DRC measles outbreak kills more than 6K

More than 6,000 people have died in the Democratic Republic of the Congo, or DRC, as a result of the “world’s worst measles epidemic,” with the country reporting about 310,000 suspected measles cases since the start of 2019, according to WHO.

“We are doing our utmost to bring this epidemic under control,” Matshidiso Moeti, MBBS, MSc, WHO Regional Director for Africa, said in a press release. “Yet, to be truly successful, we must ensure that no child faces the unnecessary risk of death from a disease that is easily preventable by a vaccine. We urge our donor partners to urgently step up their assistance.”

In 2019, more than 18 million children younger than 5 years were vaccinated in the DRC with support and leadership from the DRC Ministry of Health, Gavi, the Vaccine Alliance, and WHO, as well as other partner aid agencies.

Despite these efforts, however, routine vaccination coverage in some areas of the country remains low. Moreover, WHO said that 25% of the measles cases in the current epidemic are in children aged older than 5 years, “who are the most vulnerable.”

Along with low vaccination coverage, the epidemic has been driven by malnutrition, fragile public health systems, outbreaks of other epidemic-prone diseases, challenges in access to health care and insecurity that has hindered the response to the epidemic.

Insufficient funding is also ‘a huge impediment’ to curtailing the epidemic. A plan to further extend the vaccination program to children aged between 6 and 14 years would require an additional $40 million, not including the $27.6 million that has already been provided. More funding would also help strengthen elements of the outbreak response beyond vaccination, such as improving treatment, providing health education and community engagement and strengthening the health system, epidemiological surveillance and response coordination, according to the release.

“We recognize the government's engagement in the efforts to end the outbreak and we are grateful for the generosity of our donors. But we still need to do more," Amedee Prosper Djiguimde, MBBS, the officer in charge of the WHO office in the DRC, said in the release. ‘Thousands of Congolese families need our help to lift the burden of this prolonged epidemic from their backs. We cannot achieve this without adequate finances.”

Disclosures: Moeti and Djiguimde are employed by WHO.

More than 6,000 people have died in the Democratic Republic of the Congo, or DRC, as a result of the “world’s worst measles epidemic,” with the country reporting about 310,000 suspected measles cases since the start of 2019, according to WHO.

“We are doing our utmost to bring this epidemic under control,” Matshidiso Moeti, MBBS, MSc, WHO Regional Director for Africa, said in a press release. “Yet, to be truly successful, we must ensure that no child faces the unnecessary risk of death from a disease that is easily preventable by a vaccine. We urge our donor partners to urgently step up their assistance.”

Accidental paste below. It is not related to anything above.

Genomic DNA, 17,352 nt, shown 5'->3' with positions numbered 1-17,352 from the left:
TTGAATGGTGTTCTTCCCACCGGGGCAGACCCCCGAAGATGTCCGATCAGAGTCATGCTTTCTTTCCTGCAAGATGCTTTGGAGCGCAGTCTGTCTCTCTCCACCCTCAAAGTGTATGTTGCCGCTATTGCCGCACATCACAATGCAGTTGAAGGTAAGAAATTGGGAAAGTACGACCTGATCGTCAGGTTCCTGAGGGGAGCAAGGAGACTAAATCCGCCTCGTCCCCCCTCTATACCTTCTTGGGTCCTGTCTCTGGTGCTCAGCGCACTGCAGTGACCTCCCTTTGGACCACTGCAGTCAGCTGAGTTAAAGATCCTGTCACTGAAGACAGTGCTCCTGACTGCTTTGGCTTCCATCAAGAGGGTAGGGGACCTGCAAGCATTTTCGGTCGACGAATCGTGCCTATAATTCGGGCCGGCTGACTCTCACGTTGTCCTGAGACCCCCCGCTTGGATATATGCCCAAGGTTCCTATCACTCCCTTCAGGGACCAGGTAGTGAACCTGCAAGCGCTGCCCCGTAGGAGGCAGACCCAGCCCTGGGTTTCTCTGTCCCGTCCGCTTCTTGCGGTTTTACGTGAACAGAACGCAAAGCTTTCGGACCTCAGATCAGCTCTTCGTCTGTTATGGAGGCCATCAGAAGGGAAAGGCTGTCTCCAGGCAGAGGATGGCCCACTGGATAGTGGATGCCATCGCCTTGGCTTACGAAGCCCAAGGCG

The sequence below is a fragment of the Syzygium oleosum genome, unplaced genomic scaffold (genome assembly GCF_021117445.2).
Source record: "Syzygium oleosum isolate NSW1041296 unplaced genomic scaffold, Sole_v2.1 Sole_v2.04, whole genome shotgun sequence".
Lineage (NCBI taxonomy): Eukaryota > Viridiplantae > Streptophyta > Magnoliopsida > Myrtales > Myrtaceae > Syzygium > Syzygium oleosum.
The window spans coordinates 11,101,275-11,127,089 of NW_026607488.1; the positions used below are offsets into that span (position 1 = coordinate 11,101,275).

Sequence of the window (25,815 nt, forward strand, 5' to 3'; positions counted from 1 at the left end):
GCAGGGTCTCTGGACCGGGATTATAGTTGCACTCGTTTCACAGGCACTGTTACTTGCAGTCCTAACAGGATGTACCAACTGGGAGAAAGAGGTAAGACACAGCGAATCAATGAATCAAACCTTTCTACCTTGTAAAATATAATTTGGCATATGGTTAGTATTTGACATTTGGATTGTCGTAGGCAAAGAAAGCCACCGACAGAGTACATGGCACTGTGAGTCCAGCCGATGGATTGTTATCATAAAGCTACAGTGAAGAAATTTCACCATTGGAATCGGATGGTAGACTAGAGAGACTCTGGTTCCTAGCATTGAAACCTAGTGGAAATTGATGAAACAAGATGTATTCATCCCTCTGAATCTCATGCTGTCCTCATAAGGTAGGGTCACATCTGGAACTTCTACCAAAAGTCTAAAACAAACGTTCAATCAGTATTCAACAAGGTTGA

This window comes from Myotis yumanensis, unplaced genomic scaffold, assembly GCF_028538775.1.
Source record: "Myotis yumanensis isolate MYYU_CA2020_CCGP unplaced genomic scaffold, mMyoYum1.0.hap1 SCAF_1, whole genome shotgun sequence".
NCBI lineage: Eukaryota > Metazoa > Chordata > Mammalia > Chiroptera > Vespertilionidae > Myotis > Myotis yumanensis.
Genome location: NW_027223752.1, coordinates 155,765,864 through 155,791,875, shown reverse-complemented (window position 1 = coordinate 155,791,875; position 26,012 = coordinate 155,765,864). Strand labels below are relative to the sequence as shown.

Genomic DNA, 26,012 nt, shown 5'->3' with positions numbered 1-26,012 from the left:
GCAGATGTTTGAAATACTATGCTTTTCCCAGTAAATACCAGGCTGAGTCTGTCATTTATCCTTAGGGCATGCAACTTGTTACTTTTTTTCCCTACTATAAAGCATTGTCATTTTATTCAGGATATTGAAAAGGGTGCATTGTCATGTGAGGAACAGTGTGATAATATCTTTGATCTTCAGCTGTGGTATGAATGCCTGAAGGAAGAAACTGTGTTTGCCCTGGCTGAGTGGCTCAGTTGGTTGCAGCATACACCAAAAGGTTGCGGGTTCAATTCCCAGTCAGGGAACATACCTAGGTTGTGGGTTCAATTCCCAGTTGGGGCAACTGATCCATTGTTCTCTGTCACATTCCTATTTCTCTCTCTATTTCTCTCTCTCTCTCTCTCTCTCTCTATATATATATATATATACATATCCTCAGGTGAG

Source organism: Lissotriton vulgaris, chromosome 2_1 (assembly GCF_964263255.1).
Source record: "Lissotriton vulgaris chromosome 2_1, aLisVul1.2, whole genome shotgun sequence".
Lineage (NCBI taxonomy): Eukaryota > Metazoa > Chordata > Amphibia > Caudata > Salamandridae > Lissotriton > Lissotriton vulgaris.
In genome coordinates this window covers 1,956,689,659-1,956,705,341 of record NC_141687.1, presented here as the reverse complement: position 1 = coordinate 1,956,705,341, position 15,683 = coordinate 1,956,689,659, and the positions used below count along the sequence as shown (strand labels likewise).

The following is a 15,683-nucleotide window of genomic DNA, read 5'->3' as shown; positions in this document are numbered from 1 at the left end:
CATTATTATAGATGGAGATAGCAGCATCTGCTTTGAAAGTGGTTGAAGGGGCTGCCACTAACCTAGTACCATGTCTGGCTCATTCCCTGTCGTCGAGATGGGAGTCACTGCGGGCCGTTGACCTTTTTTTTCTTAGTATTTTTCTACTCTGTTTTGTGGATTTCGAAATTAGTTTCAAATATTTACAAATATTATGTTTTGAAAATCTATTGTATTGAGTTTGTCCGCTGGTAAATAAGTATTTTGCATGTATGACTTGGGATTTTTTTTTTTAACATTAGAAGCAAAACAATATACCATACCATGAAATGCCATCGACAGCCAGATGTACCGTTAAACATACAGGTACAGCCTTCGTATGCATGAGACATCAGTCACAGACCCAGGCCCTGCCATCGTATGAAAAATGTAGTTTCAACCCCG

In 2019, more than 18 million children younger than 5 years were vaccinated in the DRC with support and leadership from the DRC Ministry of Health, Gavi, the Vaccine Alliance, and WHO, as well as other partner aid agencies.

Despite these efforts, however, routine vaccination coverage in some areas of the country remains low. Moreover, WHO said that 25% of the measles cases in the current epidemic are in children aged older than 5 years, “who are the most vulnerable.”

Along with low vaccination coverage, the epidemic has been driven by malnutrition, fragile public health systems, outbreaks of other epidemic-prone diseases, challenges in access to health care and insecurity that has hindered the response to the epidemic.

Insufficient funding is also ‘a huge impediment’ to curtailing the epidemic. A plan to further extend the vaccination program to children aged between 6 and 14 years would require an additional $40 million, not including the $27.6 million that has already been provided. More funding would also help strengthen elements of the outbreak response beyond vaccination, such as improving treatment, providing health education and community engagement and strengthening the health system, epidemiological surveillance and response coordination, according to the release.

“We recognize the government's engagement in the efforts to end the outbreak and we are grateful for the generosity of our donors. But we still need to do more," Amedee Prosper Djiguimde, MBBS, the officer in charge of the WHO office in the DRC, said in the release. ‘Thousands of Congolese families need our help to lift the burden of this prolonged epidemic from their backs. We cannot achieve this without adequate finances.”

Disclosures: Moeti and Djiguimde are employed by WHO.